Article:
UDPATE: Board Admits Bus Plan Mishandled, Still Weighing Cuts
Members of the state Board of Education said Tuesday that it has handled poorly — from a publicity standpoint — a proposal to cut school bus service for thousands of Hawaii students.
The board will continue to work on its cost-cutting plan, board Chairman Don Horner said at a board meeting Tuesday, the Honolulu Star-Advertiser reported today.
However, it is still unclear how many routes will be dropped in the upcoming year, the newspaper said.
The Star-Advertiser had earlier reported that Gov. Neil Abercrombie said he will not intervene in the state Board of Education’s latest plan to cut school bus service to 2,380 students statewide, including 96 students on two routes on the Big Island.
That was the message the governor gave to Oahu Rep. K. Mark Takai in a letter delivered Monday, the newspaper reported Tuesday.
“As governor I do not have unlimited authority to declare an emergency for any matter I choose,” Abercrombie’s letter said.
Takai, a Democrat who represents the Pearl City area, had asked Abercrombie to use his “emergency powers” to stop the cuts in student bus services.
In efforts to save money, the school board at one point had proposed cutting the service for 7,600 students statewide. That plan would have cut 17 Big Island routes affecting 538 students, including 10 routes with 380 riders in West Hawaii.
Board members later restored all seven East Hawaii routes and reduced the number to be cut on the leeward side to four routes involving 179 students.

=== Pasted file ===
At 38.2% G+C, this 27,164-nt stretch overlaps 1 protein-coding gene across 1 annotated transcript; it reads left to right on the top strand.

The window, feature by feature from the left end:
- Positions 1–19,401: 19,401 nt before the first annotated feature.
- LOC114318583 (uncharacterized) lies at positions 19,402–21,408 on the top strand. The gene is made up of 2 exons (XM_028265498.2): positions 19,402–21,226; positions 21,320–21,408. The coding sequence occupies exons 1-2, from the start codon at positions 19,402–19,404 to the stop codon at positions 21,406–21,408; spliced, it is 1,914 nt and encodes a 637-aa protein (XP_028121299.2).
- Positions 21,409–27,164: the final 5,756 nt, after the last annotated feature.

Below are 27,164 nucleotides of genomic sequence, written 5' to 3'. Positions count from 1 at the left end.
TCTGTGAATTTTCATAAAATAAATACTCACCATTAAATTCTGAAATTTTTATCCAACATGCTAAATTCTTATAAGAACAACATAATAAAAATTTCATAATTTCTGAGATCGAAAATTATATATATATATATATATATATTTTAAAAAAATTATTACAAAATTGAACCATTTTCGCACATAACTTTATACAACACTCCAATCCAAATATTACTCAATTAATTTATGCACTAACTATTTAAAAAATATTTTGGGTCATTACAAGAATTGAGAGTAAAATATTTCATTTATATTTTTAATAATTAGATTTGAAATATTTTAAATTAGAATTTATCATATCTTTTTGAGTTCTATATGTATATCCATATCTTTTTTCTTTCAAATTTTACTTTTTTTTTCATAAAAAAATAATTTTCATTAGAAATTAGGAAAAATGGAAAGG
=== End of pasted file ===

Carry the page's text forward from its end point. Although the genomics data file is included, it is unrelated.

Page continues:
The latest plan under consideration would cut only two bus routes on the Big Island, both serving Waikoloa Elementary and Middle School.
At the Tuesday meeting, DOE Superintendent Kathryn Matayoshi told board members that the department will need to eliminate 91 routes in order to meet the department’s board-approved student transportation budget of $36.5 million for the next fiscal year. That would include 49 consolidated with other routes but would require the dropping of 49 routes affecting 2,380 students.
Those students represent 5.5% of general education student riders and 1.4% of the total student population, she said.
Besides the 96 Big Island students, it would affect 30 students on Maui, 104 on Kauai and 2,150 on Oahu.
The criteria used to determine which changes are made include the distance the student must travel to school, availability of alternate modes of transportation, grade level “and other conditions and circumstances unique or peculiar to a county or area,” Matayoshi said in a report to the board.
State education officials said the elimination of the routes combined with consolidations of others would save about $5.5 million in the next school year, the Star-Advertiser reported. The Department of Education faces a $17 million funding deficit for student transportation next year, it said.